Manchmal schlafen wir hier, manchmal bringt er uns woanders hin.  Wenn wir wegrennen, findet er uns.  Ich bin nicht so schnell. (p.332)

Sometimes we sleep here, sometime he takes us somewhere else.  If we run away, he finds us.  I can’t run that fast. ***

This is one chapter where we see the trade in a different light, and even if AK and Hans stress the harmony in their community, and the difference in their work, it’s hard to be totally convinced by their arguments.

Another issue to consider is whether the book actually develops enough as a novel.  For me, the major conflict, the theme of the novel (the inevitable takeover of the business), simply isn’t highlighted enough, with the major events mostly happening elsewhere (with a couple of brutal exceptions).  Personally, I would have liked to see a little more of this, and while there are a few interesting meetings, usually involving Hans, they only serve to whet the appetite for more.  I’m sure I’m not the only reader who would have liked some of the more nebulous events to have coalesced a little.

Nevertheless, Bricks and Mortar is a work of great ambition, and while there are flaws, what daring work is completely error-free?  It’s a wonderful novel, absorbing and intriguing, which always manages to describe the present while foreshadowing a darker future.  It’s also linguistically complex, with a mix of registers and dialects (from both east and west), and its playful style uses an abundance of cultural references that would fly over most Anglophone heads (Schimanski, Wir fahr’n nach Berlin!, Verdammt, ich lieb’ dich…).  I haven’t actually seen the English translation, but I’m tempted to at least skim through a couple of sections as I can imagine that translating this would have been an absolute nightmare.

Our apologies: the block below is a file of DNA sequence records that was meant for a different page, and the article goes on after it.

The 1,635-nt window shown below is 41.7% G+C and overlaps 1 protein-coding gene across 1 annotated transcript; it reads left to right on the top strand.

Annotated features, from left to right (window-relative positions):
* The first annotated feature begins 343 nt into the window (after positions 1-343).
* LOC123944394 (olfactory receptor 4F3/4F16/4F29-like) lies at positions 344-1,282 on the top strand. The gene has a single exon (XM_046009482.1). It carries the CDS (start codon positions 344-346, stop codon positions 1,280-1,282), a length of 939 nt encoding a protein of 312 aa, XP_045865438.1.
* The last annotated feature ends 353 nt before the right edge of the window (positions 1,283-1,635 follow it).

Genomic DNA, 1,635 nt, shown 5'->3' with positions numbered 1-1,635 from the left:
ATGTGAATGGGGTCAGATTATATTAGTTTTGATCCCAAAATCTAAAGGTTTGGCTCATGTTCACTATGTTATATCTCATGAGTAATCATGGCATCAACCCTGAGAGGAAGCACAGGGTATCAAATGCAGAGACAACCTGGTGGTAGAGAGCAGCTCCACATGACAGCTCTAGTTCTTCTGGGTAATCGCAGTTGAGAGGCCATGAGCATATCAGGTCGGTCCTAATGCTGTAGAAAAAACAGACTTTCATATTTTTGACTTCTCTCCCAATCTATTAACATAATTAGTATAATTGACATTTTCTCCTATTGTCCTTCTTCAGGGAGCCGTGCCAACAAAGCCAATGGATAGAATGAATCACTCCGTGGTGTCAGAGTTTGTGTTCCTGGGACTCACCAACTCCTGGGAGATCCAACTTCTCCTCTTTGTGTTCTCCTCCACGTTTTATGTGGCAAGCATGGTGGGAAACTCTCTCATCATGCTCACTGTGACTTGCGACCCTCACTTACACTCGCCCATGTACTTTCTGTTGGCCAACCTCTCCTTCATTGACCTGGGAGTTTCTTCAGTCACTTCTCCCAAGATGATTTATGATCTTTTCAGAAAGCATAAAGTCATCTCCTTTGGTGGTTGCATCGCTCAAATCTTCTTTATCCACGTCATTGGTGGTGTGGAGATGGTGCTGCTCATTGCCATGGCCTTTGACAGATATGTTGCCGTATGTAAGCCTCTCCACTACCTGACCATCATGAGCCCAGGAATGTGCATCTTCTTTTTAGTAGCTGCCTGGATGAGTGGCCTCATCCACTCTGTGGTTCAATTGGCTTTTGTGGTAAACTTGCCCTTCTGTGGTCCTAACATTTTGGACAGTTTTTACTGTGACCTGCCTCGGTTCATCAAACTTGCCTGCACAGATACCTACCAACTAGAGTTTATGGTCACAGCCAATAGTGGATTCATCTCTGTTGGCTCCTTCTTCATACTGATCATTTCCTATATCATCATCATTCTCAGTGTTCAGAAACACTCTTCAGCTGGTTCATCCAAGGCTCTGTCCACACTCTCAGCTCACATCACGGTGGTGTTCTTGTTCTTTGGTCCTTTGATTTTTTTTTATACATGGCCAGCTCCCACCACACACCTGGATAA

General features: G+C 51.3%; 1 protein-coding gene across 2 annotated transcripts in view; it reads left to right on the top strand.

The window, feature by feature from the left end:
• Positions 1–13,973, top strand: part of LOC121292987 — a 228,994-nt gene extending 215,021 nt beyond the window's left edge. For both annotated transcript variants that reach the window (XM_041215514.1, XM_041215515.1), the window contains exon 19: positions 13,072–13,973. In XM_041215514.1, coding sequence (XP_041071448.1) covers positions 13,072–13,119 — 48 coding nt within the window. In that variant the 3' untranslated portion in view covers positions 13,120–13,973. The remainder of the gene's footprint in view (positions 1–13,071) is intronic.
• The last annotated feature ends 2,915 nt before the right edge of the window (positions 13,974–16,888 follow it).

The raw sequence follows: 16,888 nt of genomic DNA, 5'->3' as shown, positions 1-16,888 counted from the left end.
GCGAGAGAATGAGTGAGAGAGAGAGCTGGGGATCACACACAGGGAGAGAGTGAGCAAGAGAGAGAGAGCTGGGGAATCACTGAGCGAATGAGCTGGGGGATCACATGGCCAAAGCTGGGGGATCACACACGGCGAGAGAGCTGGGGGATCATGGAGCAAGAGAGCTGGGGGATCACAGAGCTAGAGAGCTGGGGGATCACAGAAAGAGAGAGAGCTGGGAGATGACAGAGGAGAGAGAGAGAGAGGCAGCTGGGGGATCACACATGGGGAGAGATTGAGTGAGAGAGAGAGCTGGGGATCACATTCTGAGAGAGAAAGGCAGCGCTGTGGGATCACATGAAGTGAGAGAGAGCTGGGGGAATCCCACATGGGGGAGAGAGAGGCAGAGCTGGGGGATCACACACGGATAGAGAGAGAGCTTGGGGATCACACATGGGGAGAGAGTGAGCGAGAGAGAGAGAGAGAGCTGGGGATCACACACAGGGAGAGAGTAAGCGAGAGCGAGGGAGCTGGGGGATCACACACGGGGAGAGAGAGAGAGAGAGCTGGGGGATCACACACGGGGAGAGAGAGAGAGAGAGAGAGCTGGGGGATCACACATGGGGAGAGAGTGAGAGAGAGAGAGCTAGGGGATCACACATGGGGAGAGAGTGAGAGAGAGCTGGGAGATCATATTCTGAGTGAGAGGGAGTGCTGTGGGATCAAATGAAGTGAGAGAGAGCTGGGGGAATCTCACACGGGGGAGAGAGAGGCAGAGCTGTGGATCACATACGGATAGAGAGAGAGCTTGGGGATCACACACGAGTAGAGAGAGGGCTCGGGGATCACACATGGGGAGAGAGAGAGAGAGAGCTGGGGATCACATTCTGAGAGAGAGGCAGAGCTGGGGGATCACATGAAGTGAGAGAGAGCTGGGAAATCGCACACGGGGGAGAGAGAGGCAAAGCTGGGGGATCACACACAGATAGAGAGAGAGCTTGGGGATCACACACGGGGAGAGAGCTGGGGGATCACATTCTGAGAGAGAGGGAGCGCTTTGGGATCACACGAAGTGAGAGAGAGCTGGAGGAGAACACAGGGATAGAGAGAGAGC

This difficulty would no doubt have started with the title.  The English choice, Bricks and Mortar, stresses the importance of real estate to the industry (e.g. AK’s countless apartments, the Bielefelder’s imposing establishment, the franchises they try to set up elsewhere), and Katy Derbyshire’s explanation, or justification, of her choice sheds more light on this.  However, the original title, Im Stein (‘In Stone’ or ‘In the Stone’) has more nuances.  The setting for the novel is a city built on stone, made to last, unlike the businesses passing through, and there are other stones too, of course – just as hard and valuable, but far nicer to look at.

As mentioned above, Bricks and Mortar is very much a book of men with its pimps, protectors, guests, and policemen, but once the conflicts have been resolved, it ends as it starts, with a woman.  She’s not under any pressure, she’s simply doing her job, daydreaming and waiting until it’s time to go home:

…und so ein hübsches Mädchen wie du…  Ach, nee.  Hör auf, bitte.  Fang jetzt bloß nicht an, dass ich das nicht nötig hätte.  Ich mach’s nämlich, weil ich will, verstehst du? (p.136)

…and you’re such a pretty girl, too…  Aw, no.  Just give it a rest.  Don’t start with all that you-can-do-better rubbish.  You know, I do it because I want to, understand? ***